While the social media has become an integral part of life for many who use it to connect to many other users to foster their businesses, share personal opinions and find news friend and acquaintances, some have utilized these computer-mediated technologies such as Facebook and Twitter to circulate and promote extremist posts and comments. In the light of the fight against extremist posts, tech giants, Microsoft, Facebook, Twitter, and Google have unanimously agreed to remove such contents propagating hates within hours of them being on the net.
The decision was taken after a two-day meeting among the countries that make up the G7 (which includes France, West Germany, Italy, Japan, the United Kingdom, the United States and Canada) and the tech firms. It was hosted on the Italian Island of Ischia.
The main agenda of the meeting was to remove jihadist content from the internet within two hours. After the meeting, the G7 representative issued a statement to prove that the decision had been taken. He said:
‘We underscore the challenge to industry and we urge it…to develop solutions, to identify and remove terrorist content within one to two hours of upload, to the extent it is technically feasible, without compromising human rights and fundamental freedoms.’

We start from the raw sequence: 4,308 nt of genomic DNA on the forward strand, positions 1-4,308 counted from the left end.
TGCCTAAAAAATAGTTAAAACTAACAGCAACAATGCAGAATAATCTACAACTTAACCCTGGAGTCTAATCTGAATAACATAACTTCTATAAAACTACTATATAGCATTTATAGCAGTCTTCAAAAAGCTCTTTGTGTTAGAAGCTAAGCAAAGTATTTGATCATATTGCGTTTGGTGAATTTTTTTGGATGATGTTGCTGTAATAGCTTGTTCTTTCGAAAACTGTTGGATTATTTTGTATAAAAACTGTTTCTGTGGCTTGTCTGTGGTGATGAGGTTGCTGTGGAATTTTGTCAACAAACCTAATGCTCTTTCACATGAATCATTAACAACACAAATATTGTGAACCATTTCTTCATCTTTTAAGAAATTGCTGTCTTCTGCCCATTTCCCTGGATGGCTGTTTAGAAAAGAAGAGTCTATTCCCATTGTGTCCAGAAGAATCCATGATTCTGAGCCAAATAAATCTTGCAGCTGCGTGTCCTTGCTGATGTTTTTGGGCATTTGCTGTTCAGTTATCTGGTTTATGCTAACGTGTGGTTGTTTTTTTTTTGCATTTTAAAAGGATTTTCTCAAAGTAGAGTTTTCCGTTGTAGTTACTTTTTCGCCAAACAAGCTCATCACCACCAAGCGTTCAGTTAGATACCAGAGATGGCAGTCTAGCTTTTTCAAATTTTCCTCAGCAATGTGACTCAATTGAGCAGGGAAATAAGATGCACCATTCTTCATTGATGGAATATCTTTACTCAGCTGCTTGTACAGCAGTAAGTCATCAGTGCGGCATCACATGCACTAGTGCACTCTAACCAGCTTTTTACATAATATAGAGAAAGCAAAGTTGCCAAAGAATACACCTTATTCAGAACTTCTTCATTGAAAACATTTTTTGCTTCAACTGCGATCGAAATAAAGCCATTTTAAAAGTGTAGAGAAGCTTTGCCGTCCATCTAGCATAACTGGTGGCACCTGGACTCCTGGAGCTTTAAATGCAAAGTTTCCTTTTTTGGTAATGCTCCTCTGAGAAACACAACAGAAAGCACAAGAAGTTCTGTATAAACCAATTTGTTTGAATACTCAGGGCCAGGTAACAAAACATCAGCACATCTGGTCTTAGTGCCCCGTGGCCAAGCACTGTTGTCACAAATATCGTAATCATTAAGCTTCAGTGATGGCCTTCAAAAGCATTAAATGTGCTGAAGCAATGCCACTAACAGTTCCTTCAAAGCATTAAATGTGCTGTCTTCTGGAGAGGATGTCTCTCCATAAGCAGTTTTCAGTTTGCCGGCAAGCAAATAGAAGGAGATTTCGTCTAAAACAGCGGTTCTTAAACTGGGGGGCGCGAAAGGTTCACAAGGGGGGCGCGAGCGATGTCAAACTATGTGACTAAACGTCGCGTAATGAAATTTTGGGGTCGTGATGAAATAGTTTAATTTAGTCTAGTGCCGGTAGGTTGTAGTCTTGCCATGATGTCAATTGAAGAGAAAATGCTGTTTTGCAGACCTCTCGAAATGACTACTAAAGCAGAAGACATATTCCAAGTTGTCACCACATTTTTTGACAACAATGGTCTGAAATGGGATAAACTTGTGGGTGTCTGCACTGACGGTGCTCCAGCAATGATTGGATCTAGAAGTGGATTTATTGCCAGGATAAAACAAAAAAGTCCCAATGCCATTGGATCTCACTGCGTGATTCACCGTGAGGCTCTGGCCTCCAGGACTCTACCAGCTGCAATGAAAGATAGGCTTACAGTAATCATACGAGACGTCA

According to the BBC, this is the first time, that representatives from the tech firms would be present at a G7 talk. It urged the four companies to develop solid detection tools and ensure that all contents propagating hates are removed.
The issue with hate contents has been in the spotlight for quite some time. You will recall that the UK’s Amber Rudd agitated that all terror contents must be blocked; Theresa May also warned tech firms of extremist contents; the Russian attack early this year was allegedly plotted on Telegram which reportedly has a strong end to end message encryption, making it impossible for the authority or anyone to intercept the messages shared by two people. Amidst all these, the privacy campaigners maintain that no one should be subjected to ‘privacy interference’. In fact, they took to social media to condemn May and Rudd’s judgment on the decision to make encryption more flexible for the authority.
Undoubtedly, the fastest way to promote any material is with the social media and these miscreants have taken advantage, making the cyberspace a threat to innocent users. Yet, these ‘threats’ are harder to detect.
If you are in tune with the subject of ISIS, then you will agree with me that privacy should never be substituted for protection in a situation as this.